Notes from Norm: Take down the Confederate flag
Take down the Confederate flag.
Take it down. Put it in a museum.
And, remember what it stood for and what it stood against.
The dead of Charleston deserve no less.
The living of America must demand much more.
There can be no denying that America’s tortured racial past has not been resolved.
Racism remains in America.
It has, thanks to the blood, sweat and tears of millions of Americans, become less of the everyday life of millions of other Americans.
That being said, a nation that was founded on the belief that all men were created equal – that all deserved life, liberty and the pursuit of happiness – turned its back too many times on the hopes, dreams and aspirations of millions of Americans.
But the shackles that enslaved millions of human beings should not handcuff America’s future.
There is racism in America. There are racists in America. They are not just in Charleston or South Carolina.
They are throughout our nation.
They always have been.
It would be an injustice to Charleston and its people – or the people of South Carolina – to allow the deeply evil act of a deranged racist to pass judgement on an entire population.
Equally so it would be an injustice to the overwhelming and vast majority of white Americans to condemn them for the horrific and indefensible acts of one man in Charleston – or to pronounce that in their hearts lies the deep seated racist hatred that fueled his murderous rampage.
In the midst of the pain and the tears in Charleston have already been pleas for forgiveness.
By the families, no less, of the victims who will never have another moment among the living.
I cannot imagine what courage and strength and faith in God must be within that allows them to so quickly offer grace to a man who could find none in the faces of the men and women he slaughtered.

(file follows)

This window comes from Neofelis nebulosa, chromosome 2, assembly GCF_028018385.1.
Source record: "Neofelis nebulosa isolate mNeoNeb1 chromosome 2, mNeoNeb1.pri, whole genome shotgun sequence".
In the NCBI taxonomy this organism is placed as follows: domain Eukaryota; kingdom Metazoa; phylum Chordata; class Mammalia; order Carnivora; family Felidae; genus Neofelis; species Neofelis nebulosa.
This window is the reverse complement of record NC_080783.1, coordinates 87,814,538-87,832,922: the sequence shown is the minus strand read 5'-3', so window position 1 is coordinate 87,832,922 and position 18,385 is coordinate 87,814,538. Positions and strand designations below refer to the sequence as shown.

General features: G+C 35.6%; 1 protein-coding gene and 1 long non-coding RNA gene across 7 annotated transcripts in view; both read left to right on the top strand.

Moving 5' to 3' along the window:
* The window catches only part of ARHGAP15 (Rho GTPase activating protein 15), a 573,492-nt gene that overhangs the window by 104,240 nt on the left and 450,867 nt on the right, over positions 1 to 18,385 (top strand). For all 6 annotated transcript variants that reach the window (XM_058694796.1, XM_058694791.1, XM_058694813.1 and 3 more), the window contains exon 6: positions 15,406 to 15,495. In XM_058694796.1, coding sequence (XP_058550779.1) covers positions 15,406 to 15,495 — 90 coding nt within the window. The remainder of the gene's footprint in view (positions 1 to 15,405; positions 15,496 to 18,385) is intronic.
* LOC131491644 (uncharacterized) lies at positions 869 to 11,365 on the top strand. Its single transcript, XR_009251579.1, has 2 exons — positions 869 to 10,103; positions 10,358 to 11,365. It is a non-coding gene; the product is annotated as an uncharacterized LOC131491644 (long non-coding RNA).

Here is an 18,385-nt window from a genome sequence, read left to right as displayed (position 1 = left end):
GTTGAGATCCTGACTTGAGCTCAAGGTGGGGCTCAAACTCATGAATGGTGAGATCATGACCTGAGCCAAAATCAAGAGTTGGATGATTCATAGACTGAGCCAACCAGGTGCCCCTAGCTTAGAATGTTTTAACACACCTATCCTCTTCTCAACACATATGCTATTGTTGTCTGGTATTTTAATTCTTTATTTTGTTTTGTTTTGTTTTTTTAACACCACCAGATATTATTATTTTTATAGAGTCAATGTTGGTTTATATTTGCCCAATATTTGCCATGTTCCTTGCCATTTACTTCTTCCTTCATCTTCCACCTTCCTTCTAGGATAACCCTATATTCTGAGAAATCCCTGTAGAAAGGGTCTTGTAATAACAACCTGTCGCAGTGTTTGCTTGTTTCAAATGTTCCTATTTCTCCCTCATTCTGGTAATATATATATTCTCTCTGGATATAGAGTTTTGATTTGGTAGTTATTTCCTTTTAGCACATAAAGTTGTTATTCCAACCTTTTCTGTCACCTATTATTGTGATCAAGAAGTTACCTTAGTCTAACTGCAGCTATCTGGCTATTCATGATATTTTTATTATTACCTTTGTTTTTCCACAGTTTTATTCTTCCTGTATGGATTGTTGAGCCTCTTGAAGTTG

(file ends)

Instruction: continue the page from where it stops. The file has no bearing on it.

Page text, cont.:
But their offer of forgiveness should in no way be mistaken as an invitation to forget.
Perhaps in our haste to put our past behind us we too quickly neglected to remember what that past did to millions of Americans.
Have we forgotten that hundreds of thousands of men and women were brought to America to be traded as property? Sold, bartered and handed down to others as nothing more than a business transaction.
Have we forgotten that 700,000 Americans died in a Civil War to determine whether America would be a nation that honored the words of its Founding Fathers – or a nation that made exceptions when it was economically and politically convenient to do so?
Have we forgotten that less than 100 years after that war there were men and women being persecuted, oppressed and murdered simply because of the color of their skin?
We cannot forget that less than a week ago a racist walked into a church and murdered nine men and women.
Not because of something they did. Or didn’t do.
He killed them because they were black.
Taking down a flag that is a symbol of oppression of African Americans should be a simple act.
It must also be seen as a vital act of symbolism.
It isn’t a first step. The people of Charleston, of South Carolina., of America – we have all walked many steps since a time when racism was a way of life in our country.
It’s a next step.
Let us make this a new step toward something better. An important and necessary step in a journey which is not yet complete, but which sets us as a people and as a nation on a course that must be traversed.
Every step we take together puts us closer to those ideals for which we strive, for which so many travelers before us have fought, bled and died: freedom, equality, justice, dignity, tolerance.
At all times. In all situations.
So let us take this step. And the next and the next until together, we’ve built a new road, forged a new path, blazed a new trail toward hope and strength and righteousness.